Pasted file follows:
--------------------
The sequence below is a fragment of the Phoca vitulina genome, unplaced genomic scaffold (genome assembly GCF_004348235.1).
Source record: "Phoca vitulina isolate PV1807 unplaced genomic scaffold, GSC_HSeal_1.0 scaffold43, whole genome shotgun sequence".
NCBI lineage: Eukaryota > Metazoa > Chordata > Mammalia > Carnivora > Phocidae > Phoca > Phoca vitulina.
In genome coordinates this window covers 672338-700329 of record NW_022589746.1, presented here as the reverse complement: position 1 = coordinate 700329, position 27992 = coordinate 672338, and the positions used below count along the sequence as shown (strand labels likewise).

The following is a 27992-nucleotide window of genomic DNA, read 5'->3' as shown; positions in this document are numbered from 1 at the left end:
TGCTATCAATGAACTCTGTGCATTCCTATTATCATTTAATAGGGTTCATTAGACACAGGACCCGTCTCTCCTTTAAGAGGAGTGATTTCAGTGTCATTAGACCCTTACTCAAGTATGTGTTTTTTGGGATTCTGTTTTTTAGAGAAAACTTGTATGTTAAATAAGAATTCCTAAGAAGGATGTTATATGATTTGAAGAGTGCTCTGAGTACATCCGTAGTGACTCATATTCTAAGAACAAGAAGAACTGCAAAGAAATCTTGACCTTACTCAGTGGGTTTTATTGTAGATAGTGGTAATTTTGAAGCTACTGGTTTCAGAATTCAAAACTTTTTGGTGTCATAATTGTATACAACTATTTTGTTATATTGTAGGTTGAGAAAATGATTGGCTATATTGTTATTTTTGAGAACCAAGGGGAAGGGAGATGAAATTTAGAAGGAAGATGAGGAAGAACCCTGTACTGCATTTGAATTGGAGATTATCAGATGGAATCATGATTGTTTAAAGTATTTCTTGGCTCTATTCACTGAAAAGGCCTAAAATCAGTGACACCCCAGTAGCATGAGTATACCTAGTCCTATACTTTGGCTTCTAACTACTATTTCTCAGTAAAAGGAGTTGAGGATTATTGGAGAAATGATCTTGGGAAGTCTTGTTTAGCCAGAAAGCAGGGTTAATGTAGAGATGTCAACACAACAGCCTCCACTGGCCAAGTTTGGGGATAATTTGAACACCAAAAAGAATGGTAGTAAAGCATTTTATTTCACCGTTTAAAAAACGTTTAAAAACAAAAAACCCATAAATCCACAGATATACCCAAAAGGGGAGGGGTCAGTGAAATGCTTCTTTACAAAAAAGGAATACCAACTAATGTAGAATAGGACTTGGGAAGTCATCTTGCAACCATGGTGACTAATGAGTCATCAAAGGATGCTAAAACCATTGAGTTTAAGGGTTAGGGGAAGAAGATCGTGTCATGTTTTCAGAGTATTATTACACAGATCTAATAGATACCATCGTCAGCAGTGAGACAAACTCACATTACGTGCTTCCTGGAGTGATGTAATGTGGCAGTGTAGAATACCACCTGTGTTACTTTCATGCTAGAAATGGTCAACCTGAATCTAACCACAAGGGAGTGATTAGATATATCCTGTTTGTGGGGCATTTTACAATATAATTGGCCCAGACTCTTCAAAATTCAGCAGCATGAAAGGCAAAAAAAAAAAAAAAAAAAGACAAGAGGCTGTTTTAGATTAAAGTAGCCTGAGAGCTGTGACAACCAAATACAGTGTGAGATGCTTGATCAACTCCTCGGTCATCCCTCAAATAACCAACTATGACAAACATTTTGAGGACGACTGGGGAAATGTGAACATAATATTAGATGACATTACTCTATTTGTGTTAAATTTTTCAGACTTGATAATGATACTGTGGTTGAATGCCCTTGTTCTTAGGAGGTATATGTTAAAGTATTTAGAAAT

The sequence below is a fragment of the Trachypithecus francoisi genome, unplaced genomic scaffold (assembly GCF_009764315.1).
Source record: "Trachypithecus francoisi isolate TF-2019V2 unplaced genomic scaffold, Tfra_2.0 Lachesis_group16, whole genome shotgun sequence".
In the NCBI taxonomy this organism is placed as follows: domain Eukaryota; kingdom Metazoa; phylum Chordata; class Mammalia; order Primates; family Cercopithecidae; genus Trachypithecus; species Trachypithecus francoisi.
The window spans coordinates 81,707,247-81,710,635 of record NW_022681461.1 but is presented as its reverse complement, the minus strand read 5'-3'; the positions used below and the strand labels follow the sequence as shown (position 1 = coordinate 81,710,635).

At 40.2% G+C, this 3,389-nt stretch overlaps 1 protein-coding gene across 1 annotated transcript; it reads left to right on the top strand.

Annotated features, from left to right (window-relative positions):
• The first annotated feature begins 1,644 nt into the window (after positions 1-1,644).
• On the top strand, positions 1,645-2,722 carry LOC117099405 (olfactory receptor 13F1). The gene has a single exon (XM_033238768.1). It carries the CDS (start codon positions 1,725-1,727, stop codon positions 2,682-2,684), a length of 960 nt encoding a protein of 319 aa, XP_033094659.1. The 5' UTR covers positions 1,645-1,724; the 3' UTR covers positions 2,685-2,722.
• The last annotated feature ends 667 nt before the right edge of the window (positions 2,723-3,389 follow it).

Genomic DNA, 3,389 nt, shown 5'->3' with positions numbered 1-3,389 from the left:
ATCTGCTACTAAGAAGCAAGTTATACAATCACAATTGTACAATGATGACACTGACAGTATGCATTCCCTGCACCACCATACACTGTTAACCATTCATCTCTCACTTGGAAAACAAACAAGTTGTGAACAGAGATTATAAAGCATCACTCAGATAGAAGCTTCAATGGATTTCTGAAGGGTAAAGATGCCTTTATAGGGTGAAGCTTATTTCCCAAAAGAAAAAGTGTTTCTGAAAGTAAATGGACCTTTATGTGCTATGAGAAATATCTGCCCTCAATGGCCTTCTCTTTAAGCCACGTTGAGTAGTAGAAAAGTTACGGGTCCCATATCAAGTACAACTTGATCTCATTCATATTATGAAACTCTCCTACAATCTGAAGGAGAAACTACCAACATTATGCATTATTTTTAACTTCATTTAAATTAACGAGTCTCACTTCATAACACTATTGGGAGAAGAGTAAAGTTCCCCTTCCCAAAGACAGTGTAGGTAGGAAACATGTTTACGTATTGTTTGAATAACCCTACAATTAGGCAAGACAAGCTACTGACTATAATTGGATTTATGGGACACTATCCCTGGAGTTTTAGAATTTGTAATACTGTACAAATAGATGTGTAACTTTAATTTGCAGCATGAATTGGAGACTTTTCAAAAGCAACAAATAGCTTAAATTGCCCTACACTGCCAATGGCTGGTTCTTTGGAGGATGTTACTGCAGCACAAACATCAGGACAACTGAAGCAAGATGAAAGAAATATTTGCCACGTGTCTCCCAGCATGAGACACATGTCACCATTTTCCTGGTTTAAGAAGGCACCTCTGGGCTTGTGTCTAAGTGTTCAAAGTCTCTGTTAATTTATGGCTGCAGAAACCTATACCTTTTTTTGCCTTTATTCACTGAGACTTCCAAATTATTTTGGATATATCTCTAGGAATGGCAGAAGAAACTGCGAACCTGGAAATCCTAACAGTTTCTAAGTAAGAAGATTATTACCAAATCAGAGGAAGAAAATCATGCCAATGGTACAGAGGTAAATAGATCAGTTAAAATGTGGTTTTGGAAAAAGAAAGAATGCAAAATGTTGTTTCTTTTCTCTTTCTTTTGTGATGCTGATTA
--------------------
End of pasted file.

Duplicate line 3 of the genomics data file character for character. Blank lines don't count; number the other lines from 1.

NCBI lineage: Eukaryota > Metazoa > Chordata > Mammalia > Carnivora > Phocidae > Phoca > Phoca vitulina.